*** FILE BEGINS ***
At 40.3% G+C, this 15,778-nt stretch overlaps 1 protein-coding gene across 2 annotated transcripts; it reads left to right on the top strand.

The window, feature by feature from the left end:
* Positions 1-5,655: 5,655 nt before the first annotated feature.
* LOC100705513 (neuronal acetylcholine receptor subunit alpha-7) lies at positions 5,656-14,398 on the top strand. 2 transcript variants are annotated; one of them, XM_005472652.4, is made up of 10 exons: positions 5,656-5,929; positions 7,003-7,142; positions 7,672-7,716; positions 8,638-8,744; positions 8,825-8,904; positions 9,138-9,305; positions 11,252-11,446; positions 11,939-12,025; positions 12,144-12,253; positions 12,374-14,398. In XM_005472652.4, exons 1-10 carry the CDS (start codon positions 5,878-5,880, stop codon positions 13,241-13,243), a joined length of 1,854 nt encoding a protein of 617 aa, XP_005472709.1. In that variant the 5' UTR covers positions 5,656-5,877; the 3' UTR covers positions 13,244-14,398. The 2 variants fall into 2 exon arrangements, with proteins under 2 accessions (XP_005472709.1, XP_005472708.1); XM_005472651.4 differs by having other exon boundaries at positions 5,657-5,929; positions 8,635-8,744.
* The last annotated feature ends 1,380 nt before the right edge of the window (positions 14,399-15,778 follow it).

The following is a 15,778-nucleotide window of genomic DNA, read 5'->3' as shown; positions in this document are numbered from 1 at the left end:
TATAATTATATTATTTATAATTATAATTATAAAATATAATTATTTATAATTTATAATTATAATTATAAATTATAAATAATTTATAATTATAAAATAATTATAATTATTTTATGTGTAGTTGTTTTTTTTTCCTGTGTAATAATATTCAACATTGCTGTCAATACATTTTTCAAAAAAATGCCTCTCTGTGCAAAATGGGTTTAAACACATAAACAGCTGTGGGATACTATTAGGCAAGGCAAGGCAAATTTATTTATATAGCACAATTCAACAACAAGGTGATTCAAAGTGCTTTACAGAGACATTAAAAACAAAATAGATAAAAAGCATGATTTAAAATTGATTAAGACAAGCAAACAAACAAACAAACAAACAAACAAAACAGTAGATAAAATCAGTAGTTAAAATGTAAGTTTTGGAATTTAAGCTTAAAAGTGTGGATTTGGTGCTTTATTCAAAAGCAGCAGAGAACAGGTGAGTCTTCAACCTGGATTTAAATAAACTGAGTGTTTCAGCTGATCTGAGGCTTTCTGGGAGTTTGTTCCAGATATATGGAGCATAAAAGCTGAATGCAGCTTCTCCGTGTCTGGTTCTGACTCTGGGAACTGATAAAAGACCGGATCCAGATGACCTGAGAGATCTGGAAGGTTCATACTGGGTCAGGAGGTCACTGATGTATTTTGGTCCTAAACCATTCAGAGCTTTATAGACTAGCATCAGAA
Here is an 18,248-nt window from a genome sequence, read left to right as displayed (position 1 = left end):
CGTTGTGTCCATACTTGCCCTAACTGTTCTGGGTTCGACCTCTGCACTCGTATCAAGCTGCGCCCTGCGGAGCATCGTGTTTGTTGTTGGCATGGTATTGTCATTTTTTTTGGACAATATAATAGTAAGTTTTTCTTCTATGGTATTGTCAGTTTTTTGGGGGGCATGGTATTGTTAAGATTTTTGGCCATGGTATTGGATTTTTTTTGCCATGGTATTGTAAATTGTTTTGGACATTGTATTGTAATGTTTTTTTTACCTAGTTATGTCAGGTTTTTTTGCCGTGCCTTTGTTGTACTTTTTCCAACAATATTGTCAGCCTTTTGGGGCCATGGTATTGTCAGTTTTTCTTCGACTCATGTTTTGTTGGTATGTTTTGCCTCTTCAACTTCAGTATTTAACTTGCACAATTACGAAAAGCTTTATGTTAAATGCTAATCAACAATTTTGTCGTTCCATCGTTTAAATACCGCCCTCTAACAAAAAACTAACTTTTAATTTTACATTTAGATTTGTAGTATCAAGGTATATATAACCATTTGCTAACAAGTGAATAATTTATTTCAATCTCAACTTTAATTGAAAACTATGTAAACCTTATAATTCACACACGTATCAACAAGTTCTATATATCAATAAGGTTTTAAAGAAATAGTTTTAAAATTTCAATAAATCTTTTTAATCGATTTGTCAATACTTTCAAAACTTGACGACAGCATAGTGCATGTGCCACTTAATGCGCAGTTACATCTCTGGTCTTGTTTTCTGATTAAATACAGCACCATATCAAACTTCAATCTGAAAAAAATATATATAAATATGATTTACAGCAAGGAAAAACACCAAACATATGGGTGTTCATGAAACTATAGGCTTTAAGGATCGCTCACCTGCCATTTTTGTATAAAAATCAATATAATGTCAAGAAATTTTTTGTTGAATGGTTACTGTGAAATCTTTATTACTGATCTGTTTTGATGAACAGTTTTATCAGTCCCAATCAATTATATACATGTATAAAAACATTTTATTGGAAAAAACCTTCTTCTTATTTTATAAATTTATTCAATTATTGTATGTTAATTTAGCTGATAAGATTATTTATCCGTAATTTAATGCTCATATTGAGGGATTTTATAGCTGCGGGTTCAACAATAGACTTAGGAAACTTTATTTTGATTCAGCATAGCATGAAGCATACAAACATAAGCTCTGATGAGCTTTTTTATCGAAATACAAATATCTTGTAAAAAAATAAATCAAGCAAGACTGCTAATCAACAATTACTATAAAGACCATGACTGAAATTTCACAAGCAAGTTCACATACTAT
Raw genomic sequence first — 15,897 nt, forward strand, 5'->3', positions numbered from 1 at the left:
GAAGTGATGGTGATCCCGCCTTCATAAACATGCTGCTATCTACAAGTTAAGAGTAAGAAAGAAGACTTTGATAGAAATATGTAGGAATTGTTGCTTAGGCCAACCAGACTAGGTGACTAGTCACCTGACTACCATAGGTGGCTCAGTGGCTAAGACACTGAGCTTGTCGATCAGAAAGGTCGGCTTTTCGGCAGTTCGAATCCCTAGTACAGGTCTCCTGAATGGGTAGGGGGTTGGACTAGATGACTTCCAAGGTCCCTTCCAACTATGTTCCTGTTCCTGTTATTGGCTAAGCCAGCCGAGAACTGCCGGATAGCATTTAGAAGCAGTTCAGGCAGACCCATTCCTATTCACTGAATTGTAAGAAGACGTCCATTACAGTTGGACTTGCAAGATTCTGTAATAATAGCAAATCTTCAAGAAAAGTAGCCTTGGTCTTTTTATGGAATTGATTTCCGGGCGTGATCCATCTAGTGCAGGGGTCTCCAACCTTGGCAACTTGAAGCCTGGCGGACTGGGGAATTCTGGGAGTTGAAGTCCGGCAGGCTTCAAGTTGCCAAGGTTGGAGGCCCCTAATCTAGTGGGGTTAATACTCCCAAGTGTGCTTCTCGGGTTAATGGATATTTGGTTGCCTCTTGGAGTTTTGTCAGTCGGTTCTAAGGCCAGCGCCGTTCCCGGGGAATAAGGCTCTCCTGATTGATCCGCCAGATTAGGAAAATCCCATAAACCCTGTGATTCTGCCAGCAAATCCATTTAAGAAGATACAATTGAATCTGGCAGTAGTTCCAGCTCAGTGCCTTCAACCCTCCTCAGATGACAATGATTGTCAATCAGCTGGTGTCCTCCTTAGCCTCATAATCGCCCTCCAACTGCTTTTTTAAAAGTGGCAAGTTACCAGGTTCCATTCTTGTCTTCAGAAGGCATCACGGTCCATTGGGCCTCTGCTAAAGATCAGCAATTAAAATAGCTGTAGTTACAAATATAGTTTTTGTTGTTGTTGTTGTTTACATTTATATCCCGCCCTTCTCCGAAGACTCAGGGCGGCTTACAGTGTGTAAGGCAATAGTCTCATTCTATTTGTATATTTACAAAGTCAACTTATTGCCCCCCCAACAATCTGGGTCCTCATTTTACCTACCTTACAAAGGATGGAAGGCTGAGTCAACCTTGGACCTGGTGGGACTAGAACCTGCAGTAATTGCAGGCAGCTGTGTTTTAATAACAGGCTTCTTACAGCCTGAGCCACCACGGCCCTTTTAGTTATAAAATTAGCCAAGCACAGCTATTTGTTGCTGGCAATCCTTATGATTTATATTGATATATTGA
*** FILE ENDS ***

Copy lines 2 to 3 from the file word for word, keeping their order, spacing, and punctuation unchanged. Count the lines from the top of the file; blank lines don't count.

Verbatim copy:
The window, feature by feature from the left end:
* Positions 1-5,655: 5,655 nt before the first annotated feature.